The Safe, Accountable, Flexible, Efficient Transportation Equity Act: A Legacy for Users (SAFETEA-LU) established the Exploratory Advanced Research (EAR) Program with designated funding to conduct longer term, higher risk, breakthrough research with the potential for dramatic long-term improvements to transportation systems. This brochure provides an overview of the program, its primary focus areas, results, and how to become involved.
The EAR Program bridges basic research, such as academic work funded by National Science Foundation grants, and applied research, such as studies funded by State departments of transportation. The program strives to match opportunities from scientific discoveries with the needs of the highway industry.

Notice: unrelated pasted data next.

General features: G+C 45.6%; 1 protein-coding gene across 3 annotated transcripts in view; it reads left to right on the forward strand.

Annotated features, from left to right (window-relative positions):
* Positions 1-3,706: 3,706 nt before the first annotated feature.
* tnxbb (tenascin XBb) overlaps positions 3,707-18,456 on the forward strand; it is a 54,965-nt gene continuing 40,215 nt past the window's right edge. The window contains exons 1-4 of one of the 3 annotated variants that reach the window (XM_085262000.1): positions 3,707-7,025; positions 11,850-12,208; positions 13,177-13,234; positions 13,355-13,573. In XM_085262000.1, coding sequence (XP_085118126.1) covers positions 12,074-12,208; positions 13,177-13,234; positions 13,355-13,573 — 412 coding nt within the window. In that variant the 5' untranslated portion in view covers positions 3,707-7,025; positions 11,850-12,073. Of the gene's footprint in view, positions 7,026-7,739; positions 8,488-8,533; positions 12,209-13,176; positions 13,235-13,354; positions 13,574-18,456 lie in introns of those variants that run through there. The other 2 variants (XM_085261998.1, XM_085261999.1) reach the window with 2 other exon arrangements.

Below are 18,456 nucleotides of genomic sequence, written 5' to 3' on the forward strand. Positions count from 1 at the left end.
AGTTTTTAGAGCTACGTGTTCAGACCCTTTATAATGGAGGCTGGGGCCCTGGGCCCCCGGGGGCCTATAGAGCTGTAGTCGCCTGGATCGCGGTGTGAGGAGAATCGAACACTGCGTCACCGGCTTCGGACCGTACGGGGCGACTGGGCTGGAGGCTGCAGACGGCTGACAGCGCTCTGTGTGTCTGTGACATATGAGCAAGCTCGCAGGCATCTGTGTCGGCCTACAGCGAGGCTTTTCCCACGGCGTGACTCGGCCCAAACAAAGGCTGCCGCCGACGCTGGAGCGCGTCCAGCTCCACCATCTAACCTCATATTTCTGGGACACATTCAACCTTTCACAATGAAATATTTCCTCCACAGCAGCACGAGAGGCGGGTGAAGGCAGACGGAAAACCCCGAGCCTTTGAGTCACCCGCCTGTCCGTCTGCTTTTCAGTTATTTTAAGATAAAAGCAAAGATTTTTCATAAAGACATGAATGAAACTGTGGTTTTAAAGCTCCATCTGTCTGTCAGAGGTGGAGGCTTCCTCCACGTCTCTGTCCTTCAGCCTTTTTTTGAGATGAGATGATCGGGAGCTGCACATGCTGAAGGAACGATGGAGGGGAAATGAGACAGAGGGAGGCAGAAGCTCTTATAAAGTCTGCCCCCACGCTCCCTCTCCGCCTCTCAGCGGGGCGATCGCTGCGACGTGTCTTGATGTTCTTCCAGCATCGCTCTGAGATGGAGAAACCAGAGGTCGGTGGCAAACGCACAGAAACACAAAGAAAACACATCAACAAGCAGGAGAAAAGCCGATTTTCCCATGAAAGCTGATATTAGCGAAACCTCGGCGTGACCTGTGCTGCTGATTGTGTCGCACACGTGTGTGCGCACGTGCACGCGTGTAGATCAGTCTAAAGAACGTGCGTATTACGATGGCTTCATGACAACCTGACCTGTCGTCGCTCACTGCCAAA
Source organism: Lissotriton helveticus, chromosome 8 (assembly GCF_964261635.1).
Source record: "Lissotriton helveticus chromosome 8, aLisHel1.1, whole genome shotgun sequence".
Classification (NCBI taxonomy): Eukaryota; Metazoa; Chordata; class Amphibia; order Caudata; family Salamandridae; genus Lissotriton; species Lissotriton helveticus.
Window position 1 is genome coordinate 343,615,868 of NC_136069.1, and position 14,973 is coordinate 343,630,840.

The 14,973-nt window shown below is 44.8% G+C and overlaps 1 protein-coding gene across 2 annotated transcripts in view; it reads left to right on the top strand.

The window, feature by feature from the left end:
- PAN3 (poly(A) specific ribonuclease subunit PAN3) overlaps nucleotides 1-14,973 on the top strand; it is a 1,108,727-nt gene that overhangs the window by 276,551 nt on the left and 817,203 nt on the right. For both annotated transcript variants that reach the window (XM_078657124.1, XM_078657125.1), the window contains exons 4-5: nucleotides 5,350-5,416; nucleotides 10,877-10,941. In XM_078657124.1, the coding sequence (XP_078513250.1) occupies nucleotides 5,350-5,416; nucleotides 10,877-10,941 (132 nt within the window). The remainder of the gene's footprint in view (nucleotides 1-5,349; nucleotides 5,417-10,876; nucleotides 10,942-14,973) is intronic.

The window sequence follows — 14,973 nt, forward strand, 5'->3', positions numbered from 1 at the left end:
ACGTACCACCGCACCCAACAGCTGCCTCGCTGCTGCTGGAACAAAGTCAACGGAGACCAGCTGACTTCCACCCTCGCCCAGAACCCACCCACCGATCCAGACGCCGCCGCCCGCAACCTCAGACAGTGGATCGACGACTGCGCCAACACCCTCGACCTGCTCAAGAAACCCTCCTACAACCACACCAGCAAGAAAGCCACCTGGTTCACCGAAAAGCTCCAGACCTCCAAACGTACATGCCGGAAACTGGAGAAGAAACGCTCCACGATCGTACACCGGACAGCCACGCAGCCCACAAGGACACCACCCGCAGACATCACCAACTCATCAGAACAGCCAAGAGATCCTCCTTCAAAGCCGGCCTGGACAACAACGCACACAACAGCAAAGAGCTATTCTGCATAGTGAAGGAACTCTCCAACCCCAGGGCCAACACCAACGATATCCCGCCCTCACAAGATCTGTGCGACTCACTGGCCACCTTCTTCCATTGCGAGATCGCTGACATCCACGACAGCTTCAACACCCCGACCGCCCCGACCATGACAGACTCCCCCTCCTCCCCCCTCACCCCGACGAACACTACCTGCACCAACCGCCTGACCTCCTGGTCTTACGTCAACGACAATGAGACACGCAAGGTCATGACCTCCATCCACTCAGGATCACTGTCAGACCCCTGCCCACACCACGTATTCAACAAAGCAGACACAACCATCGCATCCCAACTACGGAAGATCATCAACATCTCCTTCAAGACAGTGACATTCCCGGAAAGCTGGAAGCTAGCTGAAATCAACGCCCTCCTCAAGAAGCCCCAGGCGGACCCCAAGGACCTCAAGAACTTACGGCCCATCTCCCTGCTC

The EAR Program also develops partnerships with the public and private sectors to apply ideas across traditional fields of research and stimulate new approaches to problem solving. Since its inception, the EAR Program has funded 25 projects, representing the investment of $22.6 million in FHWA funds and leveraging $12 million in matching funds.
Printed copies of the brochure are available from the PDC.
Nanoscale Approaches for Highway Research (Fact Sheet)
FHWA is working closely with government, industry, academic, and international partners to push forward a strategic investment in nanoscale research conducted in relation to highways. Nanoscale science, or nanotechnology, is the understanding and control of matter at dimensions between approximately 1 and 100 nanometers. This fact sheet discusses opportunities and challenges for nanoscale research in regard to highways, safety and system operations, environmental stewardship, and pavements.